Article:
Toasting the Ghost of the Glenrothes
We all have our own special relationship with the ‘uisge beatha’. For some, it’s all about the flavour. For others, it’s the people they share their dram with. Nothing at all wrong with either. But for us, knowing a little of the history behind the bottle, somehow enhances the flavour – and transforms the dram sharing experience for all.
You don’t need to dig too deep to unearth the many strange tales that seem to go hand in glass with almost any good bottle you crack. The Glenrothes tradition of ‘Toasting the Ghost’ is a particular favourite – and an utterly amazing tale.
From Famine Torn Africa - to Whisky Rich Rothes
The highest concentration of whisky distilleries anywhere in the world is in Speyside. It’s a place where the word ‘spirit’ meant only one thing until a new still house was opened at the Glenrothes distillery in 1980.
Ever since, the spirit of ‘Biawa (Byeway) Makalanga’ receives a toast before each tasting in the most haunted distillery in Speyside. And the story of how Byeway came to be in the small Moray village of Rothes in the first place is equally compelling.
First, let’s get to know the star of the story a little …
Byeway’s connection with Speyside whisky began with another distillery altogether. The Glen Grant.
Major James Grant, the eccentric owner of the distillery was a modernist and a real forward thinker. His was the first distillery to utilise electric lighting - the patented ‘draff-drying’ machine – and one of the first to use drum maltings. He also designed the innovative tall and slender stills that continue to produce that unique Glen Grant malty flavour.
In 1898, Grant was on one of his many hunting expeditions in famine ravaged Zimbabwe. He and his party stumbled across an elderly couple herding cattle with the help of two orphaned young boys who they’d taken into their care.
After realising these highly undernourished boys would almost certainly perish if left unaided, a hunter in the party offered to bring the youngest child home with him as his servant. Major Grant took the other and the young Biawa would soon be an ocean away from Bulawayo in the Speyside village of Rothes.
Byeway began his new life as the Major’s pageboy and studied hard at school between duties to learn the English language. He soon had the local Rothes accent nailed on.
He eventually became the Major’s footman and ‘general butler’ before conscription into the army at the start of WW1. A British War Medal and Victory Medal came back with him to Rothes, and he happily took up his duties at Glen Grant once more.
If you’re a football fanatic like us, you’ll love this next part …
Local side Rothes Victoria signed Byeway on as a goalie and it’s thought he was the only African butler to ever play for a Scottish side. He eventually hung up his boots but continued to support his beloved team (renamed Rothes FC) home and away for many years.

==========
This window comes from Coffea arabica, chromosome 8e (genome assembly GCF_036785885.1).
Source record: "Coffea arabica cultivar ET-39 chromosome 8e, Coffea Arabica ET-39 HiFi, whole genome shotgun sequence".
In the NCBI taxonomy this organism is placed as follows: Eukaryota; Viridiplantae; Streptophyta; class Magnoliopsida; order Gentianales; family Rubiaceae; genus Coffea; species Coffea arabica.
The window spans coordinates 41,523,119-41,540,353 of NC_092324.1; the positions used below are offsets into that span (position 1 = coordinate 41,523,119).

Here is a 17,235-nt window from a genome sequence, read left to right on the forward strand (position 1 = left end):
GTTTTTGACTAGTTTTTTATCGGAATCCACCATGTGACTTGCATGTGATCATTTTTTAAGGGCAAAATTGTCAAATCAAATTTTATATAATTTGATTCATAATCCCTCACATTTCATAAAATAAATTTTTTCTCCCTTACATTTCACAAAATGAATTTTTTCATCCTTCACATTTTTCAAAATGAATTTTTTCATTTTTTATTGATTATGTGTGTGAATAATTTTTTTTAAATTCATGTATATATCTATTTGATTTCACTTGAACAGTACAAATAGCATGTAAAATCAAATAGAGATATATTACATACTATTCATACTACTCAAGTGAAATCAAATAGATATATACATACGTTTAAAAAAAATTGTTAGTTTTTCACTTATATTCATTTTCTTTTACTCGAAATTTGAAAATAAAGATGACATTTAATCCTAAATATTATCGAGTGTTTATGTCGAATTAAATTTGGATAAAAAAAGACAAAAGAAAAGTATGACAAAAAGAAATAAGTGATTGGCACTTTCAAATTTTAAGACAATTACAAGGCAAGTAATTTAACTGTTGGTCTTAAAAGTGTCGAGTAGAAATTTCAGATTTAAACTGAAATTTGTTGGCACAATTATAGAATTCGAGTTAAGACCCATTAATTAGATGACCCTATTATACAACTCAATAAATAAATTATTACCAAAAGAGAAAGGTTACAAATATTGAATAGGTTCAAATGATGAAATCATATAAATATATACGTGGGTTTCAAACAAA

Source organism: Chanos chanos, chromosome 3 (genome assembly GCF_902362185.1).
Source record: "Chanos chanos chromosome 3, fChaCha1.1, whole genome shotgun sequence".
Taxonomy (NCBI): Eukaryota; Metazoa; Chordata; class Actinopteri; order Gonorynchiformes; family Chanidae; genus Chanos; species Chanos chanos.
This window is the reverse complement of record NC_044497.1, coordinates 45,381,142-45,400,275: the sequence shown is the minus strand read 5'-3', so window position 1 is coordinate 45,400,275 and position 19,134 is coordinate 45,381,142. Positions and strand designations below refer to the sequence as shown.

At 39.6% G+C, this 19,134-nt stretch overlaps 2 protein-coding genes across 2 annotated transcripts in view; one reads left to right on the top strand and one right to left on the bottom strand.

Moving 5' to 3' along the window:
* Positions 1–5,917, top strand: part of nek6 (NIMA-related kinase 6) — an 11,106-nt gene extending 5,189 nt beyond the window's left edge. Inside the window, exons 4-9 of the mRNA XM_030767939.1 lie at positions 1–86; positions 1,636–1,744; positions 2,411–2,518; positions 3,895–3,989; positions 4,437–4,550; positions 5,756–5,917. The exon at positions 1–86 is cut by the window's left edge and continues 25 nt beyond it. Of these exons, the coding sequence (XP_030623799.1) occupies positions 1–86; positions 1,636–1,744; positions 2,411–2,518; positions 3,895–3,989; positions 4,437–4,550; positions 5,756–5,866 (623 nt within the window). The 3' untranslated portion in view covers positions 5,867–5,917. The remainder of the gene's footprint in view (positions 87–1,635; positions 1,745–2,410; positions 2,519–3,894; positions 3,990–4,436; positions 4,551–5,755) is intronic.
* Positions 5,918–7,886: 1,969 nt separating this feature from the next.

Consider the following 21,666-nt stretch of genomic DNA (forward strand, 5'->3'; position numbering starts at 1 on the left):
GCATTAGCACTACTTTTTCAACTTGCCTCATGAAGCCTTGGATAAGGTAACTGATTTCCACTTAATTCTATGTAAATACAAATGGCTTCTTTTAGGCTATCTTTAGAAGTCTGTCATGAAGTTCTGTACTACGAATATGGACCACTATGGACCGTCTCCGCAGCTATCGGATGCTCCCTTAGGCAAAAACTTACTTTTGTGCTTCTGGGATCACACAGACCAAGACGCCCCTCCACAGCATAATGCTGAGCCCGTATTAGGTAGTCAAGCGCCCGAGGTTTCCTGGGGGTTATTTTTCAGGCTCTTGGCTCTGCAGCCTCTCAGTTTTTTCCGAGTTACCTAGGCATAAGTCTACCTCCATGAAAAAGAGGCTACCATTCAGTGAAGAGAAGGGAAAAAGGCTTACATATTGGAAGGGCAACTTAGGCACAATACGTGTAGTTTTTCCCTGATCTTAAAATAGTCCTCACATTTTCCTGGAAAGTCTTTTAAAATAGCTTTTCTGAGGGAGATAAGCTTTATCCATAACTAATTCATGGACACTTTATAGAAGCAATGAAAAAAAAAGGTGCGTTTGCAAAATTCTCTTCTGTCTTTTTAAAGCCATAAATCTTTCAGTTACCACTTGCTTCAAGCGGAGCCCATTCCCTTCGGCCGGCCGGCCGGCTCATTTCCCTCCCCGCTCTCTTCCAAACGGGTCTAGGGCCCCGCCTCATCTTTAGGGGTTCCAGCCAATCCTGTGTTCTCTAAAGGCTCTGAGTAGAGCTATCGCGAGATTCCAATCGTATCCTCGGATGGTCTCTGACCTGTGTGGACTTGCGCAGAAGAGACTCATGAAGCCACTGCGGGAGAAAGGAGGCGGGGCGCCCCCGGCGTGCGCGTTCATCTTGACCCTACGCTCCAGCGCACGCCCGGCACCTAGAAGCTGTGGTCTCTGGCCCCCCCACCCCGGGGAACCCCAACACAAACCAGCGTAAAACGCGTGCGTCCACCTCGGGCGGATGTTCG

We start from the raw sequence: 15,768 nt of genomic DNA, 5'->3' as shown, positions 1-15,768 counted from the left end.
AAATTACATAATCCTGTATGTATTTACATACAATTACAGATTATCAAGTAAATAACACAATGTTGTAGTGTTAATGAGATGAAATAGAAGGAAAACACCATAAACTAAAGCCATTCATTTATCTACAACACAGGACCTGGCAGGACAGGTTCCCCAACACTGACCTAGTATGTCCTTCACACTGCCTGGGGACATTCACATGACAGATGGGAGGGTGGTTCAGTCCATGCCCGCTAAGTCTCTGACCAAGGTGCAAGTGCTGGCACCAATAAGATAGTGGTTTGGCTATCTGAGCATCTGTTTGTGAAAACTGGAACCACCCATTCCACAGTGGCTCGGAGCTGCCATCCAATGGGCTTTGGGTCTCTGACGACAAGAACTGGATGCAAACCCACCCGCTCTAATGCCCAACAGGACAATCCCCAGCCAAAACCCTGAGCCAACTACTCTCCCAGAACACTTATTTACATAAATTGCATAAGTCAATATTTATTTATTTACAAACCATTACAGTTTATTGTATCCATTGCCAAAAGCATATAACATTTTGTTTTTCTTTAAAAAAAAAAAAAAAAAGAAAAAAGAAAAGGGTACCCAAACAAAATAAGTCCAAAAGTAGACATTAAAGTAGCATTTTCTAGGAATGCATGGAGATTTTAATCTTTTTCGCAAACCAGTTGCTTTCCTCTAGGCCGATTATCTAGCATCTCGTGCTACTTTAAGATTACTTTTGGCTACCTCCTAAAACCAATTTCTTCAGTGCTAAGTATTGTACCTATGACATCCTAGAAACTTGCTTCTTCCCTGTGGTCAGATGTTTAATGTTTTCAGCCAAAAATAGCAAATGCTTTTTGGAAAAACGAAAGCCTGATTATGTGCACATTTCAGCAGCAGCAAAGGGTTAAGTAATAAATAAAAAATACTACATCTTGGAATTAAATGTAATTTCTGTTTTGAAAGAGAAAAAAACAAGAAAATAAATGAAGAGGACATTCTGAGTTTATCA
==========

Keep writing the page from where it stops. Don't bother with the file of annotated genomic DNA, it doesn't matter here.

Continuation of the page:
Major James Grant died in 1931. His will stated, ‘any heir occupying Glen Grant House shall maintain Biawa as a servant so long as he is willing to remain’ and he stayed on to work for the Major’s daughter, Mary, until Glen Grant House was requisitioned during World War II.
He reluctantly took employment as a servant in Lossiemouth. However, he missed his life in Rothes and immediately went back after the war.
By this time, Glen Grant House had been turned into flats to house the still workers. Byeway moved into one of the apartments and daily meals were provided for him by the Seafield Arms.
Biawa Makalanga passed away in 1972. His ‘exact’ age was never known, even to him.
His will gave an insight to the true measure of the fondly adopted Rothesian. He left his life savings and any money raised from the sale of his wood saw, fishing rod and gun to his adored Rothes FC. The club received £36.11s.
But, that wasn’t the last Rothes village would see of Byeway.
The Strange Appearance of the Glenrothes Ghost
Image: Google Maps
Although the Glen Grant Distillery would be the obvious place for Byeway’s spirit to show up, people began to report his apparition further on in the village at Glenrothes.
One reason could be the Glenrothes Distillery overlooking the cemetery where Byeway was laid to rest, but up until 1980, the only spirits seen there were of the finest liquid gold.
That year, Glenrothes opened a brand new still house. Still #3 was problematic and vastly underperforming. Also that year, Byeway started appearing at the still on a regular basis.
Something had clearly disturbed the soul of this legendary African/Rothesian man. Enter Professor Cedric Wilson – master of the paranormal.
Laying Byeway to Rest – Again!
Cedric Wilson, Professor of Pharmacology, was highly knowledgeable on all things paranormal and a well-known authority on the power of ley-lines. When he heard about the reported appearances of Byeway, he approached Glenrothes and offered to help. The management eventually agreed, and he was invited to the site in August of 1981.
On arrival, Wilson stopped silently outside the opposite cemetery for a moment, then walked directly over to the gravestone of Byeway. The locals say he looked like he was having a conversation with nobody.
A few moments later he came back and told the management that their problems would be solved by realigning the new stills. When asked ‘how he knew this’? the Professor said Byeway was aware of the issue and worried for the future quality of the whisky should the stills remain unchecked.
After a site investigation, it was discovered that the stills were indeed misaligned – and the new building had also interrupted the flow of a lay-line energy that passed through Rothes Castle, the distillery, Rothes Cemetery - to the Coleburn Stone - and the Pictish Fort at Burghead.
Iron rods were inserted below the faults to correct the ley-line energy flow.
Byeway hasn’t been seen since and to this day is remembered in a toast before each tasting at Glenrothes.